1. Considering the emphasis placed on the resurrection of Jesus by the New Testament, as an event validating and confirming his claim to divine authority, one might expect to find at least a hint of sympathy in Barth for an apologetic based on history. But this is not the case. As is generally known, Barth shifted from an earlier position on the resurrection shared with Bultmann in which he maintained it to be an event tangential to history and not strictly part of it, to an emphasis on its objectivity, historicity, and actuality, in decisive opposition to Bultmann who carried on the advocacy of Barth’s earlier stance without wavering (III/2, pp. 439ff.).9 Though evangelical critics have doubted it, I see no reason to doubt that the later Barth did in fact come to espouse and defend the bodily resurrection of Jesus and the empty tomb, although he will have nothing to do with verifying the event by means of historical evidences. For some reason Barth does not believe that calling an event objective implies the possibility of its verification. He insists on the one hand that the resurrection is a physical event and on the other hand that the historian can determine nothing about it. Although I can appreciate why some resolve this ambiguity by charging that Barth’s ‘resurrection’ is not actually historical at all, I attribute the strange dialectic between objectivity and unverifiability simply to his fideism. He cannot bear to think for a moment that Jesus might need a mortal man to validate or authorize his resurrection and his claim to be the Son of God, which is the work of the Spirit alone (IV/3(1), p. 75). Therefore, he must insist that the resurrection, though historical, is inaccessible to scholarly research.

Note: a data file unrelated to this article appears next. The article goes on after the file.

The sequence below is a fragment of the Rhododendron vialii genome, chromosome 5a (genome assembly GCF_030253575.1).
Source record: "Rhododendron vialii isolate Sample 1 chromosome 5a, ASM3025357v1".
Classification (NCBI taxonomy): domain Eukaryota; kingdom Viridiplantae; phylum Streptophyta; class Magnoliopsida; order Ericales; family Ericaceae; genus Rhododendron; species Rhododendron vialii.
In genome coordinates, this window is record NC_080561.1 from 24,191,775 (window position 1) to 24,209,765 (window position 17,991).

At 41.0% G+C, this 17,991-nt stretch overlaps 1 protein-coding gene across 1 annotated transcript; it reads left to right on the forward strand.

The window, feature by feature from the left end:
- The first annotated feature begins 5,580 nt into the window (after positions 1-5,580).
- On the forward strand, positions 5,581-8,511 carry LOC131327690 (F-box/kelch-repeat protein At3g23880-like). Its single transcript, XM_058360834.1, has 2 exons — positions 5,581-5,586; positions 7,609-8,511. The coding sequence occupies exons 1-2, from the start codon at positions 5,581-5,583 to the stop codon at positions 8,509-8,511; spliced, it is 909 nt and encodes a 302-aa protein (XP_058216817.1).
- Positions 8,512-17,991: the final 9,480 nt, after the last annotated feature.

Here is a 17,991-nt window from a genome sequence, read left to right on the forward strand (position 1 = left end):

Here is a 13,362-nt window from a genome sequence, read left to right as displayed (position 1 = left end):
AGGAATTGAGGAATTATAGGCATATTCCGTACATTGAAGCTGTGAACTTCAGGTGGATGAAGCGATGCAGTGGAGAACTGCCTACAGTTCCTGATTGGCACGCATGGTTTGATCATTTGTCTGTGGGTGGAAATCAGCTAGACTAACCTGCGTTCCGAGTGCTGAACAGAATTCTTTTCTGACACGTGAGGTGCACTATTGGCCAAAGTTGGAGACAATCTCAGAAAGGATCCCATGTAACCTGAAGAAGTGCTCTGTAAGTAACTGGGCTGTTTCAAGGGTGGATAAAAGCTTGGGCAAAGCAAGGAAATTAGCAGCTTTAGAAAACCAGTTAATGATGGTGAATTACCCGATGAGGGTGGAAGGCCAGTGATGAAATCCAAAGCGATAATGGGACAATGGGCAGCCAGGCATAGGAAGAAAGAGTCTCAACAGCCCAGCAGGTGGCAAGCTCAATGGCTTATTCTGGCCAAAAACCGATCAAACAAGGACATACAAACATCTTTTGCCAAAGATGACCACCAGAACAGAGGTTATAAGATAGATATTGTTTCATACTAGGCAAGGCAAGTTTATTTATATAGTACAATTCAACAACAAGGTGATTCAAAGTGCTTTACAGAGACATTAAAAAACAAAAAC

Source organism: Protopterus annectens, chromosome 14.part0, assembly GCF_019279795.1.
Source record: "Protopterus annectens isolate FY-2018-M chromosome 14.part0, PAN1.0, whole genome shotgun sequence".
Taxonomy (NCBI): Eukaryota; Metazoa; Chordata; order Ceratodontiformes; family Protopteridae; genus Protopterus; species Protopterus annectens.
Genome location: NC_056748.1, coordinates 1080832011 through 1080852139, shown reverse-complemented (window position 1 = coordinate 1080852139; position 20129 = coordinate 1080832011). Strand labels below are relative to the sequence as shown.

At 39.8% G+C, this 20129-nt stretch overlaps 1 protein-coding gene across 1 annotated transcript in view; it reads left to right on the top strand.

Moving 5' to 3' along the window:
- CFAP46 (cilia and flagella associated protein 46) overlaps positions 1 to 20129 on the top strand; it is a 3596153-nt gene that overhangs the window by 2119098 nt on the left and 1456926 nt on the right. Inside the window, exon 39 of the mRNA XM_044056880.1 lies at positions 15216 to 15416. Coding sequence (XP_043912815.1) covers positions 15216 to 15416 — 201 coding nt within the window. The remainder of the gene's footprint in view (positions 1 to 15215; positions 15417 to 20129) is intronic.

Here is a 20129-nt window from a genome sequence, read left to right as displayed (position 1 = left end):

2. In works from the last period of Barth’s life, we encounter a few slight concessions in the direction of Christian apologetics. In the Shorter commentary on Romans (1959), for example, Barth acknowledges what he may always have believed concerning general revelation, though loathe to admit it earlier, that there is a witness to God in the world to which all people have access, though they have not profited from it (p. 28). This suggests a notional acquaintance with the being of God apart from the knowledge of Jesus Christ, which qualifies the earlier invective against natural theology more than a little.

Also in 1959, CD, IV/3 appeared in German, and in the midst of a lengthy discussion there on the finality of Christ as the light of the world, Barth makes reference to other lights which exist in the cosmos (pp. 137, 139, 151). Has Barth changed his mind, and abandoned his fideism? Probably not, seeing that his only purpose in referring to them is to exalt the finality of the revelation in Christ which they cannot rival and need not support. Far from aiming now to establish an independent source of revelation, Barth wishes only to insist that all the other ‘lights’ in the world are subsumed under the light of Christ, and that without that great light there is no light (pp. 154–165).